Of course, the Internet does include some inappropriate material that school technicians need to block. However, blocking educational sites along with the nasty ones is not the solution. Clearly, we need a better, more efficient filter -- one that allows for unhindered educational use while also preventing twelve-year-olds from viewing pornography.

Beyond filters, there lies a fundamental issue of trust. Where is the district's trust in well-meaning, hardworking students when their Internet access is limited to the school home page and CNN?

Think back to when your parents first let you start driving. In the back of their minds was the knowledge that you might ding a door, hit a pole, or even smash into another car. However, they eventually realized they couldn't hold your hand forever; they had to let you drive by yourself. In the same way, districts must loosen the reins and let students "drive" by themselves. And, just as parents teach their teens how to make a left turn on a busy street, schools must mentor students so that they learn to navigate the information superhighway for themselves.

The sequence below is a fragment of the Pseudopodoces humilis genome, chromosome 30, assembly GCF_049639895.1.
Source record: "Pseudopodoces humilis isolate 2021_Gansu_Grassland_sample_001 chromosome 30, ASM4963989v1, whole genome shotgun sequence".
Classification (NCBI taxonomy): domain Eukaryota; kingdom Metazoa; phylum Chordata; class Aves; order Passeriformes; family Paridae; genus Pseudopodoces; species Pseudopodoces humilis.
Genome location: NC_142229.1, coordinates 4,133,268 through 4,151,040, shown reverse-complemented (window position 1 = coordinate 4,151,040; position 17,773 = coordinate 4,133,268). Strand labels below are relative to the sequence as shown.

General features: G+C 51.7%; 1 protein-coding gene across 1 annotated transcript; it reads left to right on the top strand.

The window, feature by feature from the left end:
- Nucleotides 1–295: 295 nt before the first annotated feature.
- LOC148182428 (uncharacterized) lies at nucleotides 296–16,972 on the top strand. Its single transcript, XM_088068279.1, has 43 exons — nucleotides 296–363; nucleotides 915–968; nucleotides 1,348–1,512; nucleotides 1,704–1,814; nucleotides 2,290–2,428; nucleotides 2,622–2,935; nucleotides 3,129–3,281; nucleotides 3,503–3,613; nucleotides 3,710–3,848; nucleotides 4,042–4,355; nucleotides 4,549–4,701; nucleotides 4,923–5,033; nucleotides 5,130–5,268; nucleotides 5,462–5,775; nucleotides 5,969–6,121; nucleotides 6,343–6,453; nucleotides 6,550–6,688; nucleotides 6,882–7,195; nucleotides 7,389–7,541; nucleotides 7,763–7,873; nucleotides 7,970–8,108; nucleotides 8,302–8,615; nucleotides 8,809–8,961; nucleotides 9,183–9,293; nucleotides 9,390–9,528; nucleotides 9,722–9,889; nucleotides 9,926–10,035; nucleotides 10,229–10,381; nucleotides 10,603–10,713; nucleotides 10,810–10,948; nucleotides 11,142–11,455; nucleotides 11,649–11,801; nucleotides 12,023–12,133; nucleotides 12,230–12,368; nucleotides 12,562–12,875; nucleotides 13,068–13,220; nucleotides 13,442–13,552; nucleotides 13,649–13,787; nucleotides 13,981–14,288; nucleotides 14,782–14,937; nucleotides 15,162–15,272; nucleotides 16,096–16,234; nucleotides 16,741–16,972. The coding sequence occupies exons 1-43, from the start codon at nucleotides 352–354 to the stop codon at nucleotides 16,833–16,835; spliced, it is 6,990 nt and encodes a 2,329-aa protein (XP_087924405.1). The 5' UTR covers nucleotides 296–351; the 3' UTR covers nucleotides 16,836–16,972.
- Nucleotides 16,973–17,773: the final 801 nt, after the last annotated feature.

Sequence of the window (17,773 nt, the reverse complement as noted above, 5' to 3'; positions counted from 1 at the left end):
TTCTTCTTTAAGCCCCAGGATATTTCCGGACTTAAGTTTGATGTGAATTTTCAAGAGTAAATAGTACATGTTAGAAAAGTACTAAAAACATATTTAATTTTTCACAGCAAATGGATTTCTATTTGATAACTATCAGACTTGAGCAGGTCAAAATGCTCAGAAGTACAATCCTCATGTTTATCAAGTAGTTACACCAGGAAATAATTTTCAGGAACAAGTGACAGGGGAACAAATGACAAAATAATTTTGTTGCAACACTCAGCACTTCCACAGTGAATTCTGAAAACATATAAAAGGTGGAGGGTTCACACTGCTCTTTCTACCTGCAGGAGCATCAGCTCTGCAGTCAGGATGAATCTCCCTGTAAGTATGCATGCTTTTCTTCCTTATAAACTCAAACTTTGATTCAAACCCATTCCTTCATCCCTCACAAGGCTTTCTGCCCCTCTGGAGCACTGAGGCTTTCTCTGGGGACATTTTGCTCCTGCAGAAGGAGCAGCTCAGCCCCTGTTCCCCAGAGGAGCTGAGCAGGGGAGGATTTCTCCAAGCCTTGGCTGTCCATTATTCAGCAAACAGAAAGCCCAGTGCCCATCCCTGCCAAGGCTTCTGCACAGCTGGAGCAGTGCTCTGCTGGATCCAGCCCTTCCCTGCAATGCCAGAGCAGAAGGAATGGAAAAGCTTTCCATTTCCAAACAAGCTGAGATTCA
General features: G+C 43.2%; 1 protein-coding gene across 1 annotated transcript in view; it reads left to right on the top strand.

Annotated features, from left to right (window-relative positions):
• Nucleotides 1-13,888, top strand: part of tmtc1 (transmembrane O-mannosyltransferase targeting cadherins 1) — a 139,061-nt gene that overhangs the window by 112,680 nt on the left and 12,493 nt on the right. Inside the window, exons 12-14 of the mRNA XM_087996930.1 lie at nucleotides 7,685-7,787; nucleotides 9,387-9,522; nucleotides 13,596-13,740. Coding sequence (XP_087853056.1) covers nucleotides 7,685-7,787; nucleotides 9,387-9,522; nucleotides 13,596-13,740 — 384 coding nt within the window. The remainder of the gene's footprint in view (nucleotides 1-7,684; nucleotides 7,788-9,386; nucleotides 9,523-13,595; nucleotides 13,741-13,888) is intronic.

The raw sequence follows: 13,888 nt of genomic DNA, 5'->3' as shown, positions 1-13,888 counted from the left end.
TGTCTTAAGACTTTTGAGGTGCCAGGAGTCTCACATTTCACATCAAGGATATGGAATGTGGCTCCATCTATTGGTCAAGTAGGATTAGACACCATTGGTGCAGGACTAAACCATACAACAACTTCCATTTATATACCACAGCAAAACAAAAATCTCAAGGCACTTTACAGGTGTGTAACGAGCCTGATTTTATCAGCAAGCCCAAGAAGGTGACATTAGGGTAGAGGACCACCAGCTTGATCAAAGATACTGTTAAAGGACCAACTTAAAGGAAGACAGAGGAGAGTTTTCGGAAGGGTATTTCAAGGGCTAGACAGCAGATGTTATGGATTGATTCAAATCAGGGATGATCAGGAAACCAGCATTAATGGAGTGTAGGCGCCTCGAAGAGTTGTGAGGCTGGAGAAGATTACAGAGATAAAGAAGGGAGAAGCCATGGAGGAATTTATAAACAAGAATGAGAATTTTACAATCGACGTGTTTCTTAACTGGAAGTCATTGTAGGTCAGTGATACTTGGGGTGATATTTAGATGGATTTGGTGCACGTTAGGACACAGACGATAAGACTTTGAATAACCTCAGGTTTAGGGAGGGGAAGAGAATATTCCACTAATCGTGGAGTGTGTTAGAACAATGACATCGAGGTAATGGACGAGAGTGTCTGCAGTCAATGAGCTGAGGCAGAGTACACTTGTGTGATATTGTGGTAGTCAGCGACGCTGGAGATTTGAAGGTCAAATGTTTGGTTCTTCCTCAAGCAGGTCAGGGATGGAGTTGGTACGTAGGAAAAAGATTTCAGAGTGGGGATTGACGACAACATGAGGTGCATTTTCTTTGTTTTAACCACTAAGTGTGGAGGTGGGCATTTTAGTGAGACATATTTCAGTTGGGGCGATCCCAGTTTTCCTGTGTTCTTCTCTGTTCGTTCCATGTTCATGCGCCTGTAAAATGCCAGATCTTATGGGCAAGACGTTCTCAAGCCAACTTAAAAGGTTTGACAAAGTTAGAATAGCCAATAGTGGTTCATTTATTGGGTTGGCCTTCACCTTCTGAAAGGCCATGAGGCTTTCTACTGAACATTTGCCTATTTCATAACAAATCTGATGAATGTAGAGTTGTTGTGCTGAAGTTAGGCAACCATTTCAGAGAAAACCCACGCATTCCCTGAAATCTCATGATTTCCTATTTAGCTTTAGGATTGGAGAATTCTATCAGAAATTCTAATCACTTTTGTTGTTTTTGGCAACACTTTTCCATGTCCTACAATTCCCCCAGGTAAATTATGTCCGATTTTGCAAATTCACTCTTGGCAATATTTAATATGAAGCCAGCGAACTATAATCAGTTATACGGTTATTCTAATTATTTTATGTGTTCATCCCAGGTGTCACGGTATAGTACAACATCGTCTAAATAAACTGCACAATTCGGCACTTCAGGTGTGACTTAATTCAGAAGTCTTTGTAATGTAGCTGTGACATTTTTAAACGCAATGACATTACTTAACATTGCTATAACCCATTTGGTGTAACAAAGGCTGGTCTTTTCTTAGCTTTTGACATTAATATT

How much longer will schools compromise students' education? To those who have the responsibility to make a change, hear our cry: Tear down that wall.

Credit: Wesley Bedrosian
Jon-Michael Poff is a senior at Batesville High School, in Batesville, Arkansas.

Comments (23)Sign in or register to postSubscribe to comments via RSS

Rhonda---special educator, Louisiana's picture
Anonymous (not verified)